joe anderson

joe anderson

Building MightyScout.com Joined about 5 years ago via an invitation from Allan G. joe has invited Haziq Mir, Tony O'Donohoe, Gordon Tindall, Alaxic Smith and 2 others

  • 22 stories
  • 207 comments
  • 82 upvotes
  • Posted to Designing for Blockchain: What will the much-hyped technology mean for developers, creatives, and UX designers?, in reply to Andrew Hersh , Dec 23, 2017

    It's possible, here's a good example of what the tech enables. Here's life today, let's say you wanted to buy a Ferrari and you had $300k in your bank account. You could out right buy it in cash but of course that's a bad investment and most people take a loan to make payments on a car. In order to get a loan for your down payment (to ensure you get lower interest rates long term) you'd have to go to a bank and request a loan. The bank then would do a bunch of calculations as to whether you'll be able to make this payment or not based on all the things you own, cash in the bank, credit checks, etc. They would then possibly say you're approved at a certain interest rate (because all the people involved in giving you that money have to get paid somehow). Think about the UX of this situation, you just wanted to buy a Ferrari and you're at the dealership, there's a lot of people involved just to make that happen because they need to make sure they can trust you on making that payment.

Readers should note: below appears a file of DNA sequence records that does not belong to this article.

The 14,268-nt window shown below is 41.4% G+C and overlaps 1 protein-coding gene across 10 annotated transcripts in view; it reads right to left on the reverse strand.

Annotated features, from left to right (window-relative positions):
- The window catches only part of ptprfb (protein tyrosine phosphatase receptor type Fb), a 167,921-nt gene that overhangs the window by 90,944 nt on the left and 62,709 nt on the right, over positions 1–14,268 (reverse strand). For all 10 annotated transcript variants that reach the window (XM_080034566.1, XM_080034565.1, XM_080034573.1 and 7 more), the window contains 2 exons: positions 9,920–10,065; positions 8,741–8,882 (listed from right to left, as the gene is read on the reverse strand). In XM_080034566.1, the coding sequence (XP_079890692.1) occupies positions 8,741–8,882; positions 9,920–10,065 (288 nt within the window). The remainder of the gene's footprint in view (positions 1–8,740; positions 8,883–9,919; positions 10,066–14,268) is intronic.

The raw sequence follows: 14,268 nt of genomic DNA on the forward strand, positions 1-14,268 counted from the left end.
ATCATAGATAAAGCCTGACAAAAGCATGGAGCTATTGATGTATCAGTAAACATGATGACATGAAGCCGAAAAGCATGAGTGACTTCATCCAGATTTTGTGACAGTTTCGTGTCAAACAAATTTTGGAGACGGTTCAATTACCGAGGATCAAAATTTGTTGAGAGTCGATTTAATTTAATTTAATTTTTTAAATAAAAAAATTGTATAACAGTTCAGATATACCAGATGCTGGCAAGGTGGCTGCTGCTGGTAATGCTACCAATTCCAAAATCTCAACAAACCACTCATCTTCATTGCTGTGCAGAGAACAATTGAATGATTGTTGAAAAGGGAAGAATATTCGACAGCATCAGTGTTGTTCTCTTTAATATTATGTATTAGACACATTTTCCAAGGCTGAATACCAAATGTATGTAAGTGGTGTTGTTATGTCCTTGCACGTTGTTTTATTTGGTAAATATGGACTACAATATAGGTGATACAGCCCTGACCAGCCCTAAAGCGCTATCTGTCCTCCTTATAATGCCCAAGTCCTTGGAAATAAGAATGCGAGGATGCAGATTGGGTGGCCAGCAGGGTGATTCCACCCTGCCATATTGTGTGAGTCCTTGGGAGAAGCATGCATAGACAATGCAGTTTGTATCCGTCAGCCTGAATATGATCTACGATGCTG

Here's what life could look like with the power of the blockchain taking https://saltlending.com/ for example. Say you need $40k for a downpayment, you would just open your app and make a request. Now let's assume some of your $300k in the bank/assets you own is also due to owning some crypto's like Bitcoin. This app then says ok Andrew has $150k worth of Bitcoin in his account. If he agree's to forfeit $40k (+ interest) worth of his Bitcoin to whoever agrees to loan him $40k in dollars we can get him $40k dollars right now. Here's where things get cool with blockchain, decentralization, and technology. The system can make a smart contract (you can think of this as literally a paper contract/agreement but digital so that means it only needs code to run rather than people agreeing to start the contract because they saw it in real life). A smart contract is made that "takes" your $40k+ worth of bitcoin and puts it on the contract, this makes it so that you can't spend that bitcoin BUT it's still your bitcoin, its only in the contract in case you can't make your $40k payment over the lifetime of your loan (in the current world people use their houses for example as collateral). What's cool about this is you still own your investment, it's just used as collateral to ensure you payback who loaned you the money. That's ultimately what banks do but they have to do all sorts of stuff like run credit checks (cost money), check out your current assets (costs money/people time), admin work (people/money), potential debt collectors (people, hassle) etc. Then they need to issue you all sorts of paperwork that you sign agreeing to the terms. But since we're using the blockchain, all of that is abstracted away, so now the user can keep their investment it's only used as collateral that you're guaranteed to be able to payback the loan, you pay lower fee's and interest because there's less middlemen involved so there's less money needed to make it profitable, and they can make this transaction happen almost instantly. At the end of the day, everyone wins. If you don't fulfill the smart contract and can't pay the terms of the loan, the person gets your $40k worth of bitcoin (minus what you've already paid) instantly without any issues. If you do fulfill the smart contract, you get your bitcoin "back" instantly without any issues, again this is all happening with code not people so you can imagine it being done with big and small amounts in the thousands if not millions at a time. Now you can take this a step further (because its digital), let's say everyone on DN had $500 worth of spare cash, in the future they could pool this onto a network that then handles all of these loans automatically (because its digital), so now everyone on DN makes money and gets to help others rather than the banks.